When we hear this story, we inevitably reflect on our own thirst. Like Jesus, we have yearned for water after an arduous hike or thirty minutes running nonstop on the soccer field, or a grueling tennis match. At times in our lives we have also thirsted for security and wealth, and sometimes we have been desperate for comfort and healing. Some of us may have struggled with addiction and endured periods of thirsting for alcohol. And surely we all identify with the woman whose soul seems parched for grace.
Isn't that why we come here each week? To have our spiritual thirst quenched, to find our souls refreshed and renewed. Perhaps we feel the Living Water soaking into our hearts as the choir sings an anthem or while the congregation chants a prayer refrain. Maybe we feel God's Spirit splashing us in the face when the pastor preaches a sermon just for us, or the Assurance of Forgiveness dissolves our shame. Some may find their thirst sated when a friend greets them warmly with a hug in the parking lot, or when a stranger clasps their hand in the passing of the peace. Undoubtedly, we experience God's grace in many places, but here at church, within the body of Christ, we come week after week to be filled with Living Water, with the Spirit of Christ.
What do we do after drinking deeply from this eternal spring? Do we keep this oasis of grace a secret? Or do we, like the Samaritan woman, go and tell others? Having found Jesus, the living water at the well, the woman is transformed from a pariah into a proclaimer, an evangelist. Are we evangelists? That's a scary word for Presbyterians - evangelist. But let's try modifying the word slightly - not like our DRUM ensemble did on the front of our bulletin with the mixing up of letters, but with the deletion of a few. Drop the EV from the front, and the IST from the back, and what do you have? A-N-G-E-L, angel. An angel is simply a messenger from God, bearing good news. The same work as an evangelist - because you see, they come from the same root word in Greek euongelion.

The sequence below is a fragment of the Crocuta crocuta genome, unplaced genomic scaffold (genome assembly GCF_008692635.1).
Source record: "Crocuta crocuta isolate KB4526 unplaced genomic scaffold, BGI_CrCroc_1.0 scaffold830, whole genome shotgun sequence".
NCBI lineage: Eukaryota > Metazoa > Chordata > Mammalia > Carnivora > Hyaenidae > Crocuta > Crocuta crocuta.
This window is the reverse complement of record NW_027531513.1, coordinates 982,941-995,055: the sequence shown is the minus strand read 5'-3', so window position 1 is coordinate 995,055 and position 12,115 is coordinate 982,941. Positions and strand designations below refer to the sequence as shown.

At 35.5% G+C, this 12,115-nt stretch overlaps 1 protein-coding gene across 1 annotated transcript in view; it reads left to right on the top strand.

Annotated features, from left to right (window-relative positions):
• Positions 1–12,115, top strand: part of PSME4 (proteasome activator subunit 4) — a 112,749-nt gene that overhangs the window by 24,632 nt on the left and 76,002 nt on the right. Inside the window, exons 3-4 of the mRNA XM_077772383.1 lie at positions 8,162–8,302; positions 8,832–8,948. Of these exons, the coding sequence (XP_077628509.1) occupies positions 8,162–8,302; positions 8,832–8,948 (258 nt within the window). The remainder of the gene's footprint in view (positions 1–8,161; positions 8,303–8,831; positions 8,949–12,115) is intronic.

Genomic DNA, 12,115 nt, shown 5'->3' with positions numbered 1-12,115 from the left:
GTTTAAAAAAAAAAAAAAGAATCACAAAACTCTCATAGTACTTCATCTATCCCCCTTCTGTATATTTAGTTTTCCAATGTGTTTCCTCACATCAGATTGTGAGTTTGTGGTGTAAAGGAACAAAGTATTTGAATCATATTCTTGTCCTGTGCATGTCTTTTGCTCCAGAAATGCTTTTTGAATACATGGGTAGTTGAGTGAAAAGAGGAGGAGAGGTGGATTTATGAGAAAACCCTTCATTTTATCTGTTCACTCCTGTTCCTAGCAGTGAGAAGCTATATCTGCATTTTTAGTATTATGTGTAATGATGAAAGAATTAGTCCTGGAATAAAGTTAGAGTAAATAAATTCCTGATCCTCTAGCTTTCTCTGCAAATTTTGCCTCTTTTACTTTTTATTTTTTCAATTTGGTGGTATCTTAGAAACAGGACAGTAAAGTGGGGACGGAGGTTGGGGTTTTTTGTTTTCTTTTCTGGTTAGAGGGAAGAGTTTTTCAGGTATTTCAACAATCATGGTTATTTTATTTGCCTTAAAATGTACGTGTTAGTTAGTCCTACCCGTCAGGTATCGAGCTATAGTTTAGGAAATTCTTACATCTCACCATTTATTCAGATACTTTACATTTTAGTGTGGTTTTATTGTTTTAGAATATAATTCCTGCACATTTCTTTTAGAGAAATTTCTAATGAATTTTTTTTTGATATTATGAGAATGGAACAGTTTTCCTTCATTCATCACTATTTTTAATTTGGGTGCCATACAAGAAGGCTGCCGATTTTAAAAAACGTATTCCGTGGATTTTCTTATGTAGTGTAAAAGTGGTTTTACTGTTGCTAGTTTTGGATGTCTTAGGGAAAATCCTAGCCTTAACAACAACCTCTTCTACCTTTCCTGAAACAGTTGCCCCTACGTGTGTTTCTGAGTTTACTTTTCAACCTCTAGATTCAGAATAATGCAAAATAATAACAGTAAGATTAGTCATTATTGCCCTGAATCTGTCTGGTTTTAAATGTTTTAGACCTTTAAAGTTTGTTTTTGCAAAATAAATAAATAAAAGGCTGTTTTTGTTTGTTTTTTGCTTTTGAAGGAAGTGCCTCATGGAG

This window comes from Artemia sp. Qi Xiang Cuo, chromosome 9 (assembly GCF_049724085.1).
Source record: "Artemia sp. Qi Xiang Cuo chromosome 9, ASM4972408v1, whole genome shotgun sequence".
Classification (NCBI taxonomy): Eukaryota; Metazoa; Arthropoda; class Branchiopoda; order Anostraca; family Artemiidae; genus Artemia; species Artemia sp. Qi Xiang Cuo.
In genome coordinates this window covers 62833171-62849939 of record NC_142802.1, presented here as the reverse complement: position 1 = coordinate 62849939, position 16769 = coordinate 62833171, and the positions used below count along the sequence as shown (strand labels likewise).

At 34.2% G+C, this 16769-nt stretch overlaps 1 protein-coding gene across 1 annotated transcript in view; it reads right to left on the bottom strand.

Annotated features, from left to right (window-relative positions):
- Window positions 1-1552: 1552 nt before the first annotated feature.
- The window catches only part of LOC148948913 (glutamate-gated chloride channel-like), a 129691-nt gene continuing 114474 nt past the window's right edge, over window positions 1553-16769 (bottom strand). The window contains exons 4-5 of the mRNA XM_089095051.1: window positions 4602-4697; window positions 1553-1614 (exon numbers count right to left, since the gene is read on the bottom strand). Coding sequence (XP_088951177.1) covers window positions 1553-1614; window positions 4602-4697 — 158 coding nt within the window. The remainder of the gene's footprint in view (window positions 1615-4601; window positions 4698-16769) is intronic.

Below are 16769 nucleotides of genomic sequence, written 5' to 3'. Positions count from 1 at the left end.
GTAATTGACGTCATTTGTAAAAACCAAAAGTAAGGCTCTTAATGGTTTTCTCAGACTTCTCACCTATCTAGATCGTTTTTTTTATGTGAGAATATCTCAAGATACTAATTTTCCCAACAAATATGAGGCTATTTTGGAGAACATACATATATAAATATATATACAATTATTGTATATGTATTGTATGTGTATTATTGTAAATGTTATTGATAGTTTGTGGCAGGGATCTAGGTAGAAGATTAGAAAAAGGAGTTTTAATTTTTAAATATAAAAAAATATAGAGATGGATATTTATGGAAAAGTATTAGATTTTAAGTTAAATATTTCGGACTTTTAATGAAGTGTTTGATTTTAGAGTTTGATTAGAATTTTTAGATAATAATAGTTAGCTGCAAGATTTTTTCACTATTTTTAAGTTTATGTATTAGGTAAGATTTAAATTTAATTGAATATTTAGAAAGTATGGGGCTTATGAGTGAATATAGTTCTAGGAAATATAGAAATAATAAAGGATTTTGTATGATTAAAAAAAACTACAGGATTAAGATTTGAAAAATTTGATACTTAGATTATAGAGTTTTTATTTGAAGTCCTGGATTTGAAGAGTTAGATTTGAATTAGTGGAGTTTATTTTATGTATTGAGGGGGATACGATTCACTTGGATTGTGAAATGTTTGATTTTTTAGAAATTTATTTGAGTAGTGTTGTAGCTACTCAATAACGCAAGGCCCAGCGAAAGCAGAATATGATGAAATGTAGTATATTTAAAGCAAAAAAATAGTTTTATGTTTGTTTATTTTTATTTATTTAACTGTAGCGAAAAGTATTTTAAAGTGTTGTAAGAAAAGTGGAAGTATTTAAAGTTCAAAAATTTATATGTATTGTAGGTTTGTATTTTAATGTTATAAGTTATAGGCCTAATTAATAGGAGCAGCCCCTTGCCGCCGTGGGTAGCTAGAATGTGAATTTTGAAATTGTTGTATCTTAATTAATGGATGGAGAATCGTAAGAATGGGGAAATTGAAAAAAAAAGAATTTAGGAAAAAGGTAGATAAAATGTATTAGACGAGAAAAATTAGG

How does one go about sharing the good news? In the first chapter of John, Jesus gives us the key formula of an evangelist, the pithy yet powerful tidings of an angel messenger. It is not the oft quoted phrase, "Be not afraid" though that line certainly comes in handy to many an angel. No, in calling his earliest disciples, Jesus says simply, "Come and see." Just seven verses later, Philip calls Nathaniel using the same line, "Come and see." And the woman at the well shares this mantle as an evangelist, calling, "Come and see! Come and seek a man who has told me everything that I have ever done!"
Did you know that our staff spends a lot of time and energy creating announcements, and bulletins and flyers to promote church events, in an effort to draw people to church? One might call it marketing, but is it not really evangelism? This work of evangelism reaps better results through personal invitation, which we can accomplish by releasing a host of angels to bear the good news.